Hannah Baran founded the Albemarle High School peer tutoring center in 2013. She is an at-large member of the CAPTA Board. Questions? Email her at firstname.lastname@example.org.
If your tutors are anything like mine, they find that the most difficult parts of creating a CAPTA Conference proposal are selecting a topic and conducting research. Here’s how I’m guiding them through that process this year.
Selecting a Topic
We actually begin selecting our topics at the previous year’s conference. On the bus ride home, in between rounds of Heads Up and Never Have I Ever, students complete a guided brain dump of what they learned, including their ideas for good topics for the following year. I hang onto those sheets and break them out again in the spring when it’s time to start proposing. I also have students write a reflection in response to questions like What tutoring-related skill are you most proud of? When have you applied a tutoring skill to a situation outside of class? What would you like to improve or learn more about? What is our center doing well? As I get a sense of students’ interests, I also begin playing match-maker, suggesting topics that might be combined to create a compelling panel or workshop. (Insider’s tip: we receive far fewer proposals for these formats, so they tend to stand out.) Once students have chosen their topic — at least tentatively — it’s time to begin researching.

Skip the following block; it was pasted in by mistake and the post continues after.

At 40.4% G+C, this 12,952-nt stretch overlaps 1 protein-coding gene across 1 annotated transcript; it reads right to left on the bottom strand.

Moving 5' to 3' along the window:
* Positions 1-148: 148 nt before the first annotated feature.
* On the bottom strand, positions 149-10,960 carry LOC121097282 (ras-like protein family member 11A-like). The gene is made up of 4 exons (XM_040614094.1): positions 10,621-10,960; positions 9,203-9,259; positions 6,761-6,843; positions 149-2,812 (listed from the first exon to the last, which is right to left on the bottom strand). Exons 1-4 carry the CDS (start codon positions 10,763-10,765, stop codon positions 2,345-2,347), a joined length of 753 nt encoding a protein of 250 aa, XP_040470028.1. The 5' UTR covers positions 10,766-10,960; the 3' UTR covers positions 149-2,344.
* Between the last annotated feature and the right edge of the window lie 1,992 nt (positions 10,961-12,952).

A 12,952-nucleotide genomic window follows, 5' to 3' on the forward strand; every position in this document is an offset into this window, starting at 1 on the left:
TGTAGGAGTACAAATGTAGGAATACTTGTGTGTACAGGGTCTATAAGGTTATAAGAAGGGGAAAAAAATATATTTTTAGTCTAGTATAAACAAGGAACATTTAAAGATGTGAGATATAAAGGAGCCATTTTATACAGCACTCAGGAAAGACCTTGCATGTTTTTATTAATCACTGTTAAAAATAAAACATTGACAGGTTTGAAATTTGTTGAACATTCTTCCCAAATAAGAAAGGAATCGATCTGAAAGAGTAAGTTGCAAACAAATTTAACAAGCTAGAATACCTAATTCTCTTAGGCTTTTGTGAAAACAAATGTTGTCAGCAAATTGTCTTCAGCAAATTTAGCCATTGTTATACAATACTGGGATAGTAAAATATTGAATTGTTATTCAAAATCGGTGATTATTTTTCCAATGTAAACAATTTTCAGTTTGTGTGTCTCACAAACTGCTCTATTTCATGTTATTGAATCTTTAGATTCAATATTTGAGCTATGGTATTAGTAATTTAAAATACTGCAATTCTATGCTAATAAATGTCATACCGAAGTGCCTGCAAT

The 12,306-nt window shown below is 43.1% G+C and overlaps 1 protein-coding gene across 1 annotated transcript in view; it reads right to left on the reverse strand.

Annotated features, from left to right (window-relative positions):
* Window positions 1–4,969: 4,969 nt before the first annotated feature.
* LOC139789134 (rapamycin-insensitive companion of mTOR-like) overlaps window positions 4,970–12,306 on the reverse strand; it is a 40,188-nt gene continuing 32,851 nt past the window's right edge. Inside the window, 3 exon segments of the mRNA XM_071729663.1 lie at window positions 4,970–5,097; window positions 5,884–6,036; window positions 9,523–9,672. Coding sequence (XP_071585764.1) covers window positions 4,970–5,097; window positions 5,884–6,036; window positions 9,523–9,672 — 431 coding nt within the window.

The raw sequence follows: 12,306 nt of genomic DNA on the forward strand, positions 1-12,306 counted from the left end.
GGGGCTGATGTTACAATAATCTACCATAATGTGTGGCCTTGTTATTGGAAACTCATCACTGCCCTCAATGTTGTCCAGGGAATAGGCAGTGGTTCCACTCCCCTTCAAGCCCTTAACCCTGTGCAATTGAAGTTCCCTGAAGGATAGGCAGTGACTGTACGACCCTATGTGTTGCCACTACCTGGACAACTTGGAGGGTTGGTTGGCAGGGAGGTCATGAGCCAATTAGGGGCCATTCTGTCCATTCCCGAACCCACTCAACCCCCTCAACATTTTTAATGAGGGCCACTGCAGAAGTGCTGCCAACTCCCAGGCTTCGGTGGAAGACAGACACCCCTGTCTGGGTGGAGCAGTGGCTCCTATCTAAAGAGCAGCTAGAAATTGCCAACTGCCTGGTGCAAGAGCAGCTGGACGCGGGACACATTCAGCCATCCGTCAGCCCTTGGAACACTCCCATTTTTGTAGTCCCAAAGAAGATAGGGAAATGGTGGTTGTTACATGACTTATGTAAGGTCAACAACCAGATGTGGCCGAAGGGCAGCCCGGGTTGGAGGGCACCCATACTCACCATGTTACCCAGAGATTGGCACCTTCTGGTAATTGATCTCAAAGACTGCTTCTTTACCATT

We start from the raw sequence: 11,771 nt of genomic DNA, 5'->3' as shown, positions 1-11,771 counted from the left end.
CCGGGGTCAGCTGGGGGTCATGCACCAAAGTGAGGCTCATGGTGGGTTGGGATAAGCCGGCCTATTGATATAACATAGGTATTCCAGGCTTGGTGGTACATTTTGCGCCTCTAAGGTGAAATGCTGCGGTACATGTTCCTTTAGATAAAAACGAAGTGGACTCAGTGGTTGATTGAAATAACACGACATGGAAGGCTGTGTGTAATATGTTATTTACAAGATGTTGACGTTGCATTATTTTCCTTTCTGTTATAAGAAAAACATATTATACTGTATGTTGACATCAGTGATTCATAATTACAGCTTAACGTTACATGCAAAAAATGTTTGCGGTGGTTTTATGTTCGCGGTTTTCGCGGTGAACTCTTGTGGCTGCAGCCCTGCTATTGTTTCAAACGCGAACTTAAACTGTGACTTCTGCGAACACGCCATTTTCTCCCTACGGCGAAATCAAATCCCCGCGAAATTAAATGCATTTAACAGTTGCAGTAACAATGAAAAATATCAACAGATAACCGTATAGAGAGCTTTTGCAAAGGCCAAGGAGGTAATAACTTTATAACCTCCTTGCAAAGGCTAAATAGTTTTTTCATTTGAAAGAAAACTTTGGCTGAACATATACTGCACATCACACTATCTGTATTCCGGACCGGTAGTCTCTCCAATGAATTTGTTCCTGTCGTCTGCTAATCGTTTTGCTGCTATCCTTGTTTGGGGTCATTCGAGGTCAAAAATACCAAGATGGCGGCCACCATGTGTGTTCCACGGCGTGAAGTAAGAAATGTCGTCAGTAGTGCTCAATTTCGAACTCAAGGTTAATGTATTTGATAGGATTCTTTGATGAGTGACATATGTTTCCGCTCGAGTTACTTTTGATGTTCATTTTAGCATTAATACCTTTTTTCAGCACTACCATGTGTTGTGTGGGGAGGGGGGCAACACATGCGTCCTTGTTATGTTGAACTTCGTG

CAPTA Conference veterans will notice that this year’s proposal guidelines have been rewritten to more strongly emphasize the necessity of connecting presentations to scholarship in the field. This can be overwhelming to students; there is simultaneously so much out there, and seemingly nothing related to their particular topic. Here is how I help my tutors get started:
- First, each student develops a list of keywords or search terms. I help out; for example, by pointing out that synonyms for ESOL include ESL and ELL.
- Our librarians refresh students on the databases available to them as well as “ninja skills” such as using Google Scholar and boolean search terms.
- This year, our awesome librarian, Monica Cabarcas, also compiled some tutoring-specific websites and journals onto this page. Note that the first link, to Gale, is password-protected; however, we have found this to be the least useful source.
- Over the years, I have built up a little library of tutoring books. Some were purchased with a modest PTO grant, and others were acquired by asking for a review copy from the publisher.
- I remind students to mine the bibliographies of their scholarly sources to trace useful ideas back to their point of origin.
Once they have found some useful sources, students turn in an annotated bibliography, with a minimum of 3 APA-cited, scholarly sources and a 50-100 word description of the source and how it connects to their topic. I find that after they have completed this process, they feel pretty confident about beginning to draft their proposals.
A note on logistics: Roughly half of my tutors will return to next year’s staff and half will graduate or pursue other electives. All returning tutors are expected to draft a proposal. I have therefore paired them up, with the non-proposing tutors acting as “research assistants” for the proposing tutors. This technique has inspired fruitful conversations — especially since many of the research assistants are seniors who have presented at the conference previously — and lessened the intimidation factor of the assignment, while ensuring that I’m giving my time and attention to proposals that will actually be submitted for review.
Best of luck to your and your tutors. I look forward to 2017 being our best conference yet!